A Single Mutation at Position 156 in the Envelope Protein of Tembusu Virus Is Responsible for Virus Tissue Tropism and Transmissibility in Ducks
Journal of Virology
Duck Tembusu virus (TMUV), like other mosquito-borne flaviviruses, such as Japanese encephalitis virus, West Nile virus, and Bagaza virus, is able to transmit vector-independently. To date, why these flaviviruses can be transmitted without mosquito vectors remains poorly understood. To explore the key molecular basis of flavivirus transmissibility, we compared virus replication and transmissibility of an early and a recent TMUV in ducks. The recent TMUV strain FX2010 replicated systemically and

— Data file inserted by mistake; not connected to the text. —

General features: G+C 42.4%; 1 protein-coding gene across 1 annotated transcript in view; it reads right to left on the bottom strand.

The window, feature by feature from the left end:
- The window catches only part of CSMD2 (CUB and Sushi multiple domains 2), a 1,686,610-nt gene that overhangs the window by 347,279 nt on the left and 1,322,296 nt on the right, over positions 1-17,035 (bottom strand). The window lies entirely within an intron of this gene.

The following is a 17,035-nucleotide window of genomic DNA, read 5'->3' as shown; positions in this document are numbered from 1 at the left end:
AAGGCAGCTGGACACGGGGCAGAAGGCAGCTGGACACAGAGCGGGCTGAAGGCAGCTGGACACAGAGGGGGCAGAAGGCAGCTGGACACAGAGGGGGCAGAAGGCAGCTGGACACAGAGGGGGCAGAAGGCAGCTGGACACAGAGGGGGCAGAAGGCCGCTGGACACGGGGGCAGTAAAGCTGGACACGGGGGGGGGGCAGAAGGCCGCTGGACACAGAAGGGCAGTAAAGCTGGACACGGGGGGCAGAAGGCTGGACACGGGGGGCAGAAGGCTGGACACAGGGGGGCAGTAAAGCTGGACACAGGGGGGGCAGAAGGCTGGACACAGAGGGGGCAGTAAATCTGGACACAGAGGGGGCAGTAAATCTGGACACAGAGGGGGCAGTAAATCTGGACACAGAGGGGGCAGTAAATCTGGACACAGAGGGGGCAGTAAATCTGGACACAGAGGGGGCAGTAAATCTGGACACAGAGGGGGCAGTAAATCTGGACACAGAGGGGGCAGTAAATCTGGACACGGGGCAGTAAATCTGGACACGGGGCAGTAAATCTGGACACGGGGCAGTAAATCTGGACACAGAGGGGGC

... transmitted efficiently in ducks, while the replication of early strain MM1775 was limited and did not transmit among ducks. The TMUV envelope protein and its domain I were responsible for tissue tropism and transmissibility. The mutation S156P in the domain I resulted in disruption of N-linked glycosylation at amino acid 154 of the E protein and changed the conformation of "150 loop" of the E protein, which reduced virus replication in lungs and abrogated transmission in ducks. These data indicate that the 156S in the envelope protein is critical for TMUV tissue tropism and transmissibility in ducks in the absence of mosquitos. Our findings provide novel insights on understanding TMUV transmission among ducks. IMPORTANCE Tembusu virus, similar to other mosquito-borne flaviviruses such as WNV, JEV, and BAGV, can be transmitted without the presence of mosquito vectors. We demonstrate that the envelope protein of TMUV and its amino acid (S) at position 156 is responsible for tissue tropism and transmission in ducks. The mutation S156P results in disruption of N-linked glycosylation at amino acid 154 of the E protein and changes the conformation of "150 loop" of the E protein, which induces limited virus replication in lungs and abrogates transmission between ducks. Our findings provide new knowledge about TMUV transmission among ducks.